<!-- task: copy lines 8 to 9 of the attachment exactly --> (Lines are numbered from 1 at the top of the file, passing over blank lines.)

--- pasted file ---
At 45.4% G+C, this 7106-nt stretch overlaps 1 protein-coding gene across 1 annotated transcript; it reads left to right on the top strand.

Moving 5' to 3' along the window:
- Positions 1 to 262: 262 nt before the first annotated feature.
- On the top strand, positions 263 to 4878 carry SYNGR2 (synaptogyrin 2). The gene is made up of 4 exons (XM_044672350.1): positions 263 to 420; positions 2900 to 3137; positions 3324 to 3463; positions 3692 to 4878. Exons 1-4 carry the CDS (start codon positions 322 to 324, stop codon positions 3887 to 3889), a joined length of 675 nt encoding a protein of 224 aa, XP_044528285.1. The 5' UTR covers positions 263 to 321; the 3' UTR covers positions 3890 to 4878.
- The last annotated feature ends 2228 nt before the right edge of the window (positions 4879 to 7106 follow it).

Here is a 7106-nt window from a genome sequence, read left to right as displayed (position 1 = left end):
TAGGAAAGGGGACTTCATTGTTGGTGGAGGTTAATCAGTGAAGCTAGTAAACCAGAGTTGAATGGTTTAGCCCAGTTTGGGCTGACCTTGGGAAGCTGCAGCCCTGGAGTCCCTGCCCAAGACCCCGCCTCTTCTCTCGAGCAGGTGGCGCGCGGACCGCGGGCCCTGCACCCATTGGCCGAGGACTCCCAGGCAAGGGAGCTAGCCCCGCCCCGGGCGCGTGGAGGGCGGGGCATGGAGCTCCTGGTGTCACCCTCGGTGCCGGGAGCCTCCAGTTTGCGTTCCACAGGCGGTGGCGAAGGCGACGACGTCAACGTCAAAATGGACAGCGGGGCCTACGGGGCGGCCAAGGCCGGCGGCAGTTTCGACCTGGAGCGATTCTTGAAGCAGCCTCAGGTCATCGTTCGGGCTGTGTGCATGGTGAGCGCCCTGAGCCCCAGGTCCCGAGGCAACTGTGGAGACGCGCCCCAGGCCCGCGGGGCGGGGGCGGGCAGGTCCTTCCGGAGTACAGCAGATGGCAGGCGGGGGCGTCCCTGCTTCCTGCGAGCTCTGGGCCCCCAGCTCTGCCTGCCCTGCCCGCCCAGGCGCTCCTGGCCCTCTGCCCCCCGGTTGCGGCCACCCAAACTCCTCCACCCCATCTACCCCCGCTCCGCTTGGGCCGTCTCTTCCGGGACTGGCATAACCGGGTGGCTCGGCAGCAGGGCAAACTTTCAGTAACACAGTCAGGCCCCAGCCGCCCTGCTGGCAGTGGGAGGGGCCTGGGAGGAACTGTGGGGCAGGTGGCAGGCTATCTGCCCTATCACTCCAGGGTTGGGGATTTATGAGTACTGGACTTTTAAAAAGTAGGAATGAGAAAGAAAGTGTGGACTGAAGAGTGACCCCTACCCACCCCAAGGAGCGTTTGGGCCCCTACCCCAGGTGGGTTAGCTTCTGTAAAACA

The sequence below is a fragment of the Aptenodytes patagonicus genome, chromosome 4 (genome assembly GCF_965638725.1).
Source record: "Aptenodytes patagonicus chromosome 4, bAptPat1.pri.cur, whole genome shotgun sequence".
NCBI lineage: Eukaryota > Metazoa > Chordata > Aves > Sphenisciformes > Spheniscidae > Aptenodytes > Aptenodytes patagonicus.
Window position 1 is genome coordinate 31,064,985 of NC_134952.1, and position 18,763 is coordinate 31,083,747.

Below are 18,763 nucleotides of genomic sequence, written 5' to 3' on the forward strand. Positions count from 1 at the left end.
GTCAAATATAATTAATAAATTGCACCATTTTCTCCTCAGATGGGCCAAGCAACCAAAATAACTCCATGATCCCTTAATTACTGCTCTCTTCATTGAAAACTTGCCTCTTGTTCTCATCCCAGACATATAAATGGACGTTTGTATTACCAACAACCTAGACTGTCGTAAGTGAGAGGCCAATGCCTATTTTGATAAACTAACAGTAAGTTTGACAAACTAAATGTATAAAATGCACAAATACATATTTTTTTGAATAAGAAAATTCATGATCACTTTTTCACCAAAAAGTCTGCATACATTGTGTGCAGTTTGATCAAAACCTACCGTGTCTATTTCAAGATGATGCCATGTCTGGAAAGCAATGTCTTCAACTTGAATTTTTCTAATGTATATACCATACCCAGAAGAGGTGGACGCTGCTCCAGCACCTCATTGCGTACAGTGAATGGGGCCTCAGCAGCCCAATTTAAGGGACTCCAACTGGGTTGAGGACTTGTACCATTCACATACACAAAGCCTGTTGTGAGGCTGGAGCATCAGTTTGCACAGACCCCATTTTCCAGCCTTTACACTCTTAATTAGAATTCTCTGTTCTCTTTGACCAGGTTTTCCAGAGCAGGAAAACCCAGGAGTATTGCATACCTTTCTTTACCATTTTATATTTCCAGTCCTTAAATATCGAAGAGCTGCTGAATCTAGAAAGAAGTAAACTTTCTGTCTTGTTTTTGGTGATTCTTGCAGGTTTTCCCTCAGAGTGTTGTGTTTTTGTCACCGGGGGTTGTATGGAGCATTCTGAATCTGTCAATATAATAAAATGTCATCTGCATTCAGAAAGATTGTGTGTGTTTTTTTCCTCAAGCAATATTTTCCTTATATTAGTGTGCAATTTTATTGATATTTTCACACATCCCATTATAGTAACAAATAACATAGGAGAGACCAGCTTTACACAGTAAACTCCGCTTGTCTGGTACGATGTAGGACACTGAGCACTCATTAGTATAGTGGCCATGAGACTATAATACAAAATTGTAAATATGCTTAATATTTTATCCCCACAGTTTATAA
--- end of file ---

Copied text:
The sequence below is a fragment of the Aptenodytes patagonicus genome, chromosome 4 (genome assembly GCF_965638725.1).
Source record: "Aptenodytes patagonicus chromosome 4, bAptPat1.pri.cur, whole genome shotgun sequence".